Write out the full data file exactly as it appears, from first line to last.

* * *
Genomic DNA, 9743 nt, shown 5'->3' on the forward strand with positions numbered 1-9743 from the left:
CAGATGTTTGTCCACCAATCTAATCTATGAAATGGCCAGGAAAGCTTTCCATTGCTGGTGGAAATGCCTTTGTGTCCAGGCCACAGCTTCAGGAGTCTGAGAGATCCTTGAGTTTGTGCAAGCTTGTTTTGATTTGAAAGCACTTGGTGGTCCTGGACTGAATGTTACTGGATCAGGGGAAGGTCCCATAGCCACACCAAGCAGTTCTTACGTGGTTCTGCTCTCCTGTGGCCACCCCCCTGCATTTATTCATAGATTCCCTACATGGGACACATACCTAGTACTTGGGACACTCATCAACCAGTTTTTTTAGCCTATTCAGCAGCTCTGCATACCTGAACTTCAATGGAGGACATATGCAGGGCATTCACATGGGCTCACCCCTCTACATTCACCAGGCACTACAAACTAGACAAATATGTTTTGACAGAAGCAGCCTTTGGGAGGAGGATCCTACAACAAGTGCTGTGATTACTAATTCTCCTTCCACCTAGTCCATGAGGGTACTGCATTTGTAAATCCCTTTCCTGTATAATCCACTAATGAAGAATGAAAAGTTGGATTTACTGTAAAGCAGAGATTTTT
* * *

Genomic DNA, 9743 nt, shown 5'->3' on the forward strand with positions numbered 1-9743 from the left:
CAGATGTTTGTCCACCAATCTAATCTATGAAATGGCCAGGAAAGCTTTCCATTGCTGGTGGAAATGCCTTTGTGTCCAGGCCACAGCTTCAGGAGTCTGAGAGATCCTTGAGTTTGTGCAAGCTTGTTTTGATTTGAAAGCACTTGGTGGTCCTGGACTGAATGTTACTGGATCAGGGGAAGGTCCCATAGCCACACCAAGCAGTTCTTACGTGGTTCTGCTCTCCTGTGGCCACCCCCCTGCATTTATTCATAGATTCCCTACATGGGACACATACCTAGTACTTGGGACACTCATCAACCAGTTTTTTTAGCCTATTCAGCAGCTCTGCATACCTGAACTTCAATGGAGGACATATGCAGGGCATTCACATGGGCTCACCCCTCTACATTCACCAGGCACTACAAACTAGACAAATATGTTTTGACAGAAGCAGCCTTTGGGAGGAGGATCCTACAACAAGTGCTGTGATTACTAATTCTCCTTCCACCTAGTCCATGAGGGTACTGCATTTGTAAATCCCTTTCCTGTATAATCCACTAATGAAGAATGAAAAGTTGGATTTACTGTAAAGCAGAGATTTTT